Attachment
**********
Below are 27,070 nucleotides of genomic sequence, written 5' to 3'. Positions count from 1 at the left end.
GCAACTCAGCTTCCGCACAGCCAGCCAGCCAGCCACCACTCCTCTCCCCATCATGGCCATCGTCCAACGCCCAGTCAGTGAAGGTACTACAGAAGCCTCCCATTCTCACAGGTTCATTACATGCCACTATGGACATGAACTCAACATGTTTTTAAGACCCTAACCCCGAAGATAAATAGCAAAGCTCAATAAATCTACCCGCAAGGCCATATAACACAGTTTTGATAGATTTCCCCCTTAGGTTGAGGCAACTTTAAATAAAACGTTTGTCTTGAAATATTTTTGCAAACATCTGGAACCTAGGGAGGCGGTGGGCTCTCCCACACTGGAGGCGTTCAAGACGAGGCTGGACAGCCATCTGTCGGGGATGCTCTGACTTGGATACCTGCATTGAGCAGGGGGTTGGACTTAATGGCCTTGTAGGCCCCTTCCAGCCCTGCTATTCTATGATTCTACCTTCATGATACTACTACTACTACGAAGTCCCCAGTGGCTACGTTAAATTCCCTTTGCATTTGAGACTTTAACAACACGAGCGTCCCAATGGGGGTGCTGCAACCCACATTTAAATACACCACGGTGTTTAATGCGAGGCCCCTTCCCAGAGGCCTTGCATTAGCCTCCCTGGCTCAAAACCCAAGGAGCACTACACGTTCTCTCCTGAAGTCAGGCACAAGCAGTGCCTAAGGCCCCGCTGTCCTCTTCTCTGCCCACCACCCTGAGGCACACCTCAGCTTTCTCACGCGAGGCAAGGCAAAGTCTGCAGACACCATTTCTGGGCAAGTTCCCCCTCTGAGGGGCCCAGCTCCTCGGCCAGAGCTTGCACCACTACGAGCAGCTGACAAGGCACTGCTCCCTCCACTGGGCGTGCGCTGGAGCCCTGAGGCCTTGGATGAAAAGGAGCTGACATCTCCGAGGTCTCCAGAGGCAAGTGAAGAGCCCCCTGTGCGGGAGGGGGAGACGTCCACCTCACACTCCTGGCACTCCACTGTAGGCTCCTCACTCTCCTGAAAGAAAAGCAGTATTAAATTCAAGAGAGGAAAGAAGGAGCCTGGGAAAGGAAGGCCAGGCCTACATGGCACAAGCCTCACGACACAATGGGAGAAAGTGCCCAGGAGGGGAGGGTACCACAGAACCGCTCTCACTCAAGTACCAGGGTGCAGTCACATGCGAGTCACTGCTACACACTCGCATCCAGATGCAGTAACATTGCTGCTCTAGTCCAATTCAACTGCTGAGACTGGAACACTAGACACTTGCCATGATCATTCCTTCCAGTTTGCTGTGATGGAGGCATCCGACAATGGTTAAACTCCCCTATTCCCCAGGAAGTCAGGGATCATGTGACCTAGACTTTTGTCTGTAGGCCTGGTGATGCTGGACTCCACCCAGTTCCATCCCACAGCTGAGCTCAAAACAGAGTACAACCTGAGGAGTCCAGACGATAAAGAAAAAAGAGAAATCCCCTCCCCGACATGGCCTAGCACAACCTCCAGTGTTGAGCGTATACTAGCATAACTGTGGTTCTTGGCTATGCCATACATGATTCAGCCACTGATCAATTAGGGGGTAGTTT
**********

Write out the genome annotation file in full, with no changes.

Below are 27,070 nucleotides of genomic sequence, written 5' to 3'. Positions count from 1 at the left end.
GCAACTCAGCTTCCGCACAGCCAGCCAGCCAGCCACCACTCCTCTCCCCATCATGGCCATCGTCCAACGCCCAGTCAGTGAAGGTACTACAGAAGCCTCCCATTCTCACAGGTTCATTACATGCCACTATGGACATGAACTCAACATGTTTTTAAGACCCTAACCCCGAAGATAAATAGCAAAGCTCAATAAATCTACCCGCAAGGCCATATAACACAGTTTTGATAGATTTCCCCCTTAGGTTGAGGCAACTTTAAATAAAACGTTTGTCTTGAAATATTTTTGCAAACATCTGGAACCTAGGGAGGCGGTGGGCTCTCCCACACTGGAGGCGTTCAAGACGAGGCTGGACAGCCATCTGTCGGGGATGCTCTGACTTGGATACCTGCATTGAGCAGGGGGTTGGACTTAATGGCCTTGTAGGCCCCTTCCAGCCCTGCTATTCTATGATTCTACCTTCATGATACTACTACTACTACGAAGTCCCCAGTGGCTACGTTAAATTCCCTTTGCATTTGAGACTTTAACAACACGAGCGTCCCAATGGGGGTGCTGCAACCCACATTTAAATACACCACGGTGTTTAATGCGAGGCCCCTTCCCAGAGGCCTTGCATTAGCCTCCCTGGCTCAAAACCCAAGGAGCACTACACGTTCTCTCCTGAAGTCAGGCACAAGCAGTGCCTAAGGCCCCGCTGTCCTCTTCTCTGCCCACCACCCTGAGGCACACCTCAGCTTTCTCACGCGAGGCAAGGCAAAGTCTGCAGACACCATTTCTGGGCAAGTTCCCCCTCTGAGGGGCCCAGCTCCTCGGCCAGAGCTTGCACCACTACGAGCAGCTGACAAGGCACTGCTCCCTCCACTGGGCGTGCGCTGGAGCCCTGAGGCCTTGGATGAAAAGGAGCTGACATCTCCGAGGTCTCCAGAGGCAAGTGAAGAGCCCCCTGTGCGGGAGGGGGAGACGTCCACCTCACACTCCTGGCACTCCACTGTAGGCTCCTCACTCTCCTGAAAGAAAAGCAGTATTAAATTCAAGAGAGGAAAGAAGGAGCCTGGGAAAGGAAGGCCAGGCCTACATGGCACAAGCCTCACGACACAATGGGAGAAAGTGCCCAGGAGGGGAGGGTACCACAGAACCGCTCTCACTCAAGTACCAGGGTGCAGTCACATGCGAGTCACTGCTACACACTCGCATCCAGATGCAGTAACATTGCTGCTCTAGTCCAATTCAACTGCTGAGACTGGAACACTAGACACTTGCCATGATCATTCCTTCCAGTTTGCTGTGATGGAGGCATCCGACAATGGTTAAACTCCCCTATTCCCCAGGAAGTCAGGGATCATGTGACCTAGACTTTTGTCTGTAGGCCTGGTGATGCTGGACTCCACCCAGTTCCATCCCACAGCTGAGCTCAAAACAGAGTACAACCTGAGGAGTCCAGACGATAAAGAAAAAAGAGAAATCCCCTCCCCGACATGGCCTAGCACAACCTCCAGTGTTGAGCGTATACTAGCATAACTGTGGTTCTTGGCTATGCCATACATGATTCAGCCACTGATCAATTAGGGGGTAGTTT